Taking Care of a High Needs Baby Part 1

Tracey Wilson
 


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At eighteen months old, my granddaughter is a joy to be around, but when she wants something, she wants it right now! She acts like she has absolutely no sense of time. She has worn many necklaces and in fact loves to wear and play with jewelry. One day I put a pearl necklace on her to wear when she got her pictures made. This necklace was not tight on her what- so- ever, but she decided she wanted it off! So I start to undo the necklace – it has a tiny clasp, so it was taking me longer than what she wanted to wait. She starts screaming like I was beating her up. It upset me so much that I start looking on the Internet, to check symptoms of different mental illnesses. Is she obsessive compulsive? Does she have a touch of autism? Is someone being abusive toward her? I check all of these illnesses and more. Thank goodness she didn’t seem to have any of the symptoms for anything I checked. So then what could be going on with her? I know from her actions, something is definitely going on. Could it be the little boys at the Baby Sitters are picking on her? She also seems to be way over- sensitive. Most babies cry when they want something, but she screams! She is also very empathetic. If she is around people who are upset, she too will become very upset.

So I continue to search the ‘net, and I find that many, many parents are going through the same thing. Many are at the end of their ropes, and my heart goes out to them. I’d like to be able to help them, but we’re in the same position. I finally find something that resembles what she is going through. The experts call it a High Needs Baby. The advice varies widely, from CIO, “Crying It Out, ” which is by the way what my granddaughter’s doctor told my daughter to let her do. We didn’t care too much for that piece of advice, and it definitely didn’t help us. The advice goes from one extreme to the other, with the other being “Attachment Therapy, ” actually attaching the baby to you and carrying her around at all times, to letting her sleep in-between you and your spouse at night. Most of the parents were trying just about everything, and we weren’t far behind them. We have ran the gambit of maybe she’s in pain, maybe she’s hungry, maybe she needs more one-on-one attention, etc … I am going to share with you the things I’ve learned from my many hours of searching. I hope you get some comfort out of knowing that there is a name to this kind of behavior, and you’re not alone.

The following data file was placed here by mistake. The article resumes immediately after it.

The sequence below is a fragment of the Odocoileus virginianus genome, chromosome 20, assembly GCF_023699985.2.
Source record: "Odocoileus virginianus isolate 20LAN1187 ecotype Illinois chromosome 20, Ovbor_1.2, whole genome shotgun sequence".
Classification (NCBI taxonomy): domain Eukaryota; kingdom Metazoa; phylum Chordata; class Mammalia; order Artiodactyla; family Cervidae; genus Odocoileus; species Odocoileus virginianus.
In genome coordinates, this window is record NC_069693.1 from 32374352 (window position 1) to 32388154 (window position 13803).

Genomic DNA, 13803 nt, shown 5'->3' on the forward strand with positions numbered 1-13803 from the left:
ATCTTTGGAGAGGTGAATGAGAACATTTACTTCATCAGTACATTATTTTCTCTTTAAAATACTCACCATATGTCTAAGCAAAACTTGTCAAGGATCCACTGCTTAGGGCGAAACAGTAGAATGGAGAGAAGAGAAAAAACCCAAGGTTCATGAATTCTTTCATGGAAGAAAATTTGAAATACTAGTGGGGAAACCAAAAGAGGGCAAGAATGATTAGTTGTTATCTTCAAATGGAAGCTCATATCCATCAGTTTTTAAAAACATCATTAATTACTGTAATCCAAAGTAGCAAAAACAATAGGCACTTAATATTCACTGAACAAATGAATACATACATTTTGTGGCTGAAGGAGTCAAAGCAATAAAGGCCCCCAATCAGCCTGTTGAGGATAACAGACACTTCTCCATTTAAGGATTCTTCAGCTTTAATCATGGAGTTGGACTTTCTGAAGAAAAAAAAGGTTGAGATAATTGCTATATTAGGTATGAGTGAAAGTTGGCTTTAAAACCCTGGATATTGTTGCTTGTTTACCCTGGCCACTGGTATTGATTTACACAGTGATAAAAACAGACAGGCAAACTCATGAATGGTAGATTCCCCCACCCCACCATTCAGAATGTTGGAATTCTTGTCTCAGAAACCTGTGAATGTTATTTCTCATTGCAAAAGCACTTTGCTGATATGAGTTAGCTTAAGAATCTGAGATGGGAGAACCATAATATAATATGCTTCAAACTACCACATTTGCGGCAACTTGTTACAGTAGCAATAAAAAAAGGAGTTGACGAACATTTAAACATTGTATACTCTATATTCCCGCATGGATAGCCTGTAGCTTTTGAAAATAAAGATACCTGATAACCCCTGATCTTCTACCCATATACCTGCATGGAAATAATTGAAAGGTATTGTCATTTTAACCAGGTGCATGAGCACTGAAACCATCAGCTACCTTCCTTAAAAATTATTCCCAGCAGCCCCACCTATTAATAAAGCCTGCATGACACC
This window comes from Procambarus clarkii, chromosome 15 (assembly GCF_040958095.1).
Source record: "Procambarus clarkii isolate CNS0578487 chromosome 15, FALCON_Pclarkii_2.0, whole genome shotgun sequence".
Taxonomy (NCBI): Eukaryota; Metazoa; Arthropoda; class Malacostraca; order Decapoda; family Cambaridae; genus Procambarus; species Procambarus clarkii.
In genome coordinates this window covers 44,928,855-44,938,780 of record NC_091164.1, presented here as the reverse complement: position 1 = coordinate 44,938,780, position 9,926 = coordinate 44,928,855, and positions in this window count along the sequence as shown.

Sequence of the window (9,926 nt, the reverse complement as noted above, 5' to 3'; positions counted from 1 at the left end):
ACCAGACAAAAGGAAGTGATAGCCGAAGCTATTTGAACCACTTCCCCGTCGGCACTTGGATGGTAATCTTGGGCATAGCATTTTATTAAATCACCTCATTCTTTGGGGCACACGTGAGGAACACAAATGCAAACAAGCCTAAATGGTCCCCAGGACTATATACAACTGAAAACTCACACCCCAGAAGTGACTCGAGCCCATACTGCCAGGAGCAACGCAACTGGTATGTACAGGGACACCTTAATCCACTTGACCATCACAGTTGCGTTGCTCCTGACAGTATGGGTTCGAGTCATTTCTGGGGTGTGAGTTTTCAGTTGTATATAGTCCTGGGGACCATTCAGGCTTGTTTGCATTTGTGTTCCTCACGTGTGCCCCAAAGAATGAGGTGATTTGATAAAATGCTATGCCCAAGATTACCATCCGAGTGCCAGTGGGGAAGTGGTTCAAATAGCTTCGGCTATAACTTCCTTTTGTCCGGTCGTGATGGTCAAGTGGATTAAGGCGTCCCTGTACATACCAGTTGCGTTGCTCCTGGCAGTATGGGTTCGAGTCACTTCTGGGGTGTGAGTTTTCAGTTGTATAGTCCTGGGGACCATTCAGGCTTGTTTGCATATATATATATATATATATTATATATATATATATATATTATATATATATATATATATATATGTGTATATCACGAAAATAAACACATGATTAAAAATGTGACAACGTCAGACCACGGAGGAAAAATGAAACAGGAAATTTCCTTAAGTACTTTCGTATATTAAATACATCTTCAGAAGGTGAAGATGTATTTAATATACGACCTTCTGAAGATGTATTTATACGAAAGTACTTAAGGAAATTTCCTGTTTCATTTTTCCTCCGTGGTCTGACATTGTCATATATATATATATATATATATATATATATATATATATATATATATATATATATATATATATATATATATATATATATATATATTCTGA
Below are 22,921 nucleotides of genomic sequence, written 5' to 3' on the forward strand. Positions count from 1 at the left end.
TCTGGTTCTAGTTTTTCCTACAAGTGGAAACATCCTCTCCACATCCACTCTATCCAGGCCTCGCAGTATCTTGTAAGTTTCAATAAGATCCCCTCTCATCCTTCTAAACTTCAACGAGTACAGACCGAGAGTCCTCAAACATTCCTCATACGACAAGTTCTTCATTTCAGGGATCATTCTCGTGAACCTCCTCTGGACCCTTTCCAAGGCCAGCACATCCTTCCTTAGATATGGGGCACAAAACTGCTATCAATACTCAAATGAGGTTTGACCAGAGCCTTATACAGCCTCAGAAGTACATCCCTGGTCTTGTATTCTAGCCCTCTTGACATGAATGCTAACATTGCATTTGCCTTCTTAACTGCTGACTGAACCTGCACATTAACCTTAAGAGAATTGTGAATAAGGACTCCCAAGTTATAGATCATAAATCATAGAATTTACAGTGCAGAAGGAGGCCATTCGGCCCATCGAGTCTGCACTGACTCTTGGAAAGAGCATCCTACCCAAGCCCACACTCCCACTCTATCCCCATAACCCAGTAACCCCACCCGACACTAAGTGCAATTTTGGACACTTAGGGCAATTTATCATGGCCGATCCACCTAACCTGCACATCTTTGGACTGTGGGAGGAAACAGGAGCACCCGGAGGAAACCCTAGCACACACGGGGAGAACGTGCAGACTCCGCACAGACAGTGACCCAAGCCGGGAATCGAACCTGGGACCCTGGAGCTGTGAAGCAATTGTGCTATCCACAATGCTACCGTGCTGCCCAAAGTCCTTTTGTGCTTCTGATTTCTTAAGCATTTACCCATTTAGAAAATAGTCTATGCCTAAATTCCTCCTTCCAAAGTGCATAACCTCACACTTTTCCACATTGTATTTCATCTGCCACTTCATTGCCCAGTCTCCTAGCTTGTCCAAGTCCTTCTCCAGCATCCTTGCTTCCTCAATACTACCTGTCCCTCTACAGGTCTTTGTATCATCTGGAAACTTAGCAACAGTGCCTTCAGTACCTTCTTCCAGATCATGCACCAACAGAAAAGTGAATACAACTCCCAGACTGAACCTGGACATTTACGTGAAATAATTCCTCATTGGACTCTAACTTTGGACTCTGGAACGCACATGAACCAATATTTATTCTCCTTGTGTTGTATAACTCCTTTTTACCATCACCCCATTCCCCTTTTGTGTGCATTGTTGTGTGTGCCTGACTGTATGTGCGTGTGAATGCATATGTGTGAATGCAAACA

You may find that your baby is a high needs baby as well. Newborns may protest group care with their high intensity cries demanding attention immediately. The cry from a high needs baby is not a request, but a demand. They cry loudly, feed voraciously, laugh with gusto, and protest more forcefully if their needs are not met to their satisfaction. Because they feel so deeply, they react more powerfully if their feelings are disturbed.

One mother says, “If I don’t feed him as soon as he fusses, he falls apart. ” This seems to be a common statement among parents of high needs children.

You can read the intensity of the baby’s feelings in her body language. The fists are clenched, back arched, muscles tensed, as if ready for action. They scream when they cry as if something is urgently wrong.

As toddlers they have the drive to explore and experiment with everything and anything! No household item is safe. They’re hyperactive and hyper- tonic. Hyper- tonic refers to muscles that are frequently tensed and ready to go, tight and waiting to explode into action. The muscles and mind of a high needs child are seldom relaxed or still. They may stiffen their limbs and arch their backs when you hold them and are frequently seen doing back dives off your lap.

High needs babies can extract every ounce of energy from tired parents and then want more. The seemingly constant holding, nursing, and comforting leave little energy left for parent’s needs. High need babies seem to feed more frequently; most parents feel like they cannot feed their baby fast enough or meet their demands fast enough. They do not like waiting and do not readily accept alternatives.

The positive side is that parents who respond to and wisely channel the high needs child, will raise a person with determination, one who will fight for her rights and become a leader, instead of a follower.

Read Part 2 for more information of what you can do, and information about the high need child’s sleep pattern.

This article has been submitted in affiliation with http://www.BabyNameVote.Com/ which is a site for Baby Names .

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